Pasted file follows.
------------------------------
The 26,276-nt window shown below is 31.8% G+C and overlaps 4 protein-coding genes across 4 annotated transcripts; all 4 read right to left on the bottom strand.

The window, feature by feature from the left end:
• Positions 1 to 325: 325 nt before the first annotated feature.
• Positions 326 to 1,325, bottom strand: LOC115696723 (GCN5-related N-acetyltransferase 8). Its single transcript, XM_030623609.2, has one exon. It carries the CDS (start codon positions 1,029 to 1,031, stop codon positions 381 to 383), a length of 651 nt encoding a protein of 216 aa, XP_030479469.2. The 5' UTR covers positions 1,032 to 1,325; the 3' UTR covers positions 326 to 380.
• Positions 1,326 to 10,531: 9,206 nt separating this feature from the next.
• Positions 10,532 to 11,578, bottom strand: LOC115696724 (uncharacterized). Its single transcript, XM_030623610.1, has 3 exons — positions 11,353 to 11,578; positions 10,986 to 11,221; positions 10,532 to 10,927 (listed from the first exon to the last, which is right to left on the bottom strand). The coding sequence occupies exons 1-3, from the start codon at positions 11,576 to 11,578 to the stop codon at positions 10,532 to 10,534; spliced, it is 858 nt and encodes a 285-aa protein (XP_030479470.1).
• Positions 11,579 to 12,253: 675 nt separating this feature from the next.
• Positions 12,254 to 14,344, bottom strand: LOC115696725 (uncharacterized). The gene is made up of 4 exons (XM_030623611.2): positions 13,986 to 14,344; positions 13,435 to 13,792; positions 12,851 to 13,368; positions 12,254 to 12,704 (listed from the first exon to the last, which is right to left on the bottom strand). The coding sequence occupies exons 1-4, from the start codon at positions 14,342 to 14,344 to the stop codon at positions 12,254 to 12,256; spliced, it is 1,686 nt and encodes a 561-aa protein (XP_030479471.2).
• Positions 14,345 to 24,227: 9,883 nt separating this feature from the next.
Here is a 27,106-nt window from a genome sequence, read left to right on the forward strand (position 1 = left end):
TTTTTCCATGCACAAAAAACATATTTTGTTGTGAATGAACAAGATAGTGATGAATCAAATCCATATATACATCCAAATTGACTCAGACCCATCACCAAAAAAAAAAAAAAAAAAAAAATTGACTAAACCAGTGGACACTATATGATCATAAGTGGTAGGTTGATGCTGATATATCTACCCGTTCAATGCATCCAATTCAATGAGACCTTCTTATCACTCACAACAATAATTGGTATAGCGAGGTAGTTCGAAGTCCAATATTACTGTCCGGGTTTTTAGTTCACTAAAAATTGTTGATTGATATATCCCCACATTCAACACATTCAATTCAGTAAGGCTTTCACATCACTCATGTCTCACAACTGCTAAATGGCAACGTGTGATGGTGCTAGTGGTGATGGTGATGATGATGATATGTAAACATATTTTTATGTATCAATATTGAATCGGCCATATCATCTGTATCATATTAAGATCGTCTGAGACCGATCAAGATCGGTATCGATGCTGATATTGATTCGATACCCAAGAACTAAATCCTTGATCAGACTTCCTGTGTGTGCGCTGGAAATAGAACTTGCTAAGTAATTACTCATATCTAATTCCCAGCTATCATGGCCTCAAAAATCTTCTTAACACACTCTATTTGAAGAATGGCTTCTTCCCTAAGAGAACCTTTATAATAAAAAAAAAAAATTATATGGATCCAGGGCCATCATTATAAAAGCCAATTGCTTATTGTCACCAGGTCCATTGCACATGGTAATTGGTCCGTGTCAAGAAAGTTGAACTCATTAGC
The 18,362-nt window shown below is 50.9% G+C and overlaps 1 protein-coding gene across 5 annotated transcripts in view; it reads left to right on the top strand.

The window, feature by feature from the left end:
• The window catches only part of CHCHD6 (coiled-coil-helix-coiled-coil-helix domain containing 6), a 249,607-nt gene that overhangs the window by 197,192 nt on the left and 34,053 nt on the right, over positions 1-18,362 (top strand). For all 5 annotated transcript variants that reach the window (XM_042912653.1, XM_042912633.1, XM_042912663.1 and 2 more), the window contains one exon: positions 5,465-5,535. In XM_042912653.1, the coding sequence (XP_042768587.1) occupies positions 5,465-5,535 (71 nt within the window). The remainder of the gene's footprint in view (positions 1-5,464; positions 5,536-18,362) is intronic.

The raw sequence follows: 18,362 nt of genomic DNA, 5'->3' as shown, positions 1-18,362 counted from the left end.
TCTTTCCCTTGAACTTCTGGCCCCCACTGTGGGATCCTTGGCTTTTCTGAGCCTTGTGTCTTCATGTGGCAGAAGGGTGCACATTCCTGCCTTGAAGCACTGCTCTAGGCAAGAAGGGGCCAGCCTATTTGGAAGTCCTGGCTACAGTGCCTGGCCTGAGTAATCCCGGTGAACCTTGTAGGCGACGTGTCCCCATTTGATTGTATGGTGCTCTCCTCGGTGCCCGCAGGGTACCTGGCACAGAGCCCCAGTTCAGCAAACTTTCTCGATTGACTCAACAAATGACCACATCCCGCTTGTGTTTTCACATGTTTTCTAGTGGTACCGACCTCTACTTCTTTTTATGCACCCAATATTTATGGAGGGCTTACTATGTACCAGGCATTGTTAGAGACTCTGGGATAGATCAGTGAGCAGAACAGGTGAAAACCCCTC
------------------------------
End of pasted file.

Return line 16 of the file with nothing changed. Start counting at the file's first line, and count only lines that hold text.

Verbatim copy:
TCTTTCCCTTGAACTTCTGGCCCCCACTGTGGGATCCTTGGCTTTTCTGAGCCTTGTGTCTTCATGTGGCAGAAGGGTGCACATTCCTGCCTTGAAGCACTGCTCTAGGCAAGAAGGGGCCAGCCTATTTGGAAGTCCTGGCTACAGTGCCTGGCCTGAGTAATCCCGGTGAACCTTGTAGGCGACGTGTCCCCATTTGATTGTATGGTGCTCTCCTCGGTGCCCGCAGGGTACCTGGCACAGAGCCCCAGTTCAGCAAACTTTCTCGATTGACTCAACAAATGACCACATCCCGCTTGTGTTTTCACATGTTTTCTAGTGGTACCGACCTCTACTTCTTTTTATGCACCCAATATTTATGGAGGGCTTACTATGTACCAGGCATTGTTAGAGACTCTGGGATAGATCAGTGAGCAGAACAGGTGAAAACCCCTC